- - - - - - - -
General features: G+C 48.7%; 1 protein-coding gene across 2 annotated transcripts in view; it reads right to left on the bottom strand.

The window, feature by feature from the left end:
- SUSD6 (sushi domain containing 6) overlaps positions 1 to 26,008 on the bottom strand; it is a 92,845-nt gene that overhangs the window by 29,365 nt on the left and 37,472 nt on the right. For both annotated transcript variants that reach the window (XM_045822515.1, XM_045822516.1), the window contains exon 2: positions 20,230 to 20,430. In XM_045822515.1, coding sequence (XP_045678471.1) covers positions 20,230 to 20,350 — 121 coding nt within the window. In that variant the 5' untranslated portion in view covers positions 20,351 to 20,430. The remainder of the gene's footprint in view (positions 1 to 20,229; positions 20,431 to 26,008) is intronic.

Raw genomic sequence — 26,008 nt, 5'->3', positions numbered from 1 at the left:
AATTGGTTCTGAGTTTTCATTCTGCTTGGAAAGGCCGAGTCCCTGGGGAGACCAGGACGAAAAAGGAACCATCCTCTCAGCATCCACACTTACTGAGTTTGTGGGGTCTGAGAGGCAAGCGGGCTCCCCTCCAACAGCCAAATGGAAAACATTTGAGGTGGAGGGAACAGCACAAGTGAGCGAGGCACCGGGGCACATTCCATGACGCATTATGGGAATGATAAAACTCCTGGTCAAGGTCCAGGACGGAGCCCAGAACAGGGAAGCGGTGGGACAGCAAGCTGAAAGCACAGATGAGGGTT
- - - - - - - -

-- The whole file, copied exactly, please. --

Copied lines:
General features: G+C 48.7%; 1 protein-coding gene across 2 annotated transcripts in view; it reads right to left on the bottom strand.

The window, feature by feature from the left end:
- SUSD6 (sushi domain containing 6) overlaps positions 1 to 26,008 on the bottom strand; it is a 92,845-nt gene that overhangs the window by 29,365 nt on the left and 37,472 nt on the right. For both annotated transcript variants that reach the window (XM_045822515.1, XM_045822516.1), the window contains exon 2: positions 20,230 to 20,430. In XM_045822515.1, coding sequence (XP_045678471.1) covers positions 20,230 to 20,350 — 121 coding nt within the window. In that variant the 5' untranslated portion in view covers positions 20,351 to 20,430. The remainder of the gene's footprint in view (positions 1 to 20,229; positions 20,431 to 26,008) is intronic.

Raw genomic sequence — 26,008 nt, 5'->3', positions numbered from 1 at the left:
AATTGGTTCTGAGTTTTCATTCTGCTTGGAAAGGCCGAGTCCCTGGGGAGACCAGGACGAAAAAGGAACCATCCTCTCAGCATCCACACTTACTGAGTTTGTGGGGTCTGAGAGGCAAGCGGGCTCCCCTCCAACAGCCAAATGGAAAACATTTGAGGTGGAGGGAACAGCACAAGTGAGCGAGGCACCGGGGCACATTCCATGACGCATTATGGGAATGATAAAACTCCTGGTCAAGGTCCAGGACGGAGCCCAGAACAGGGAAGCGGTGGGACAGCAAGCTGAAAGCACAGATGAGGGTT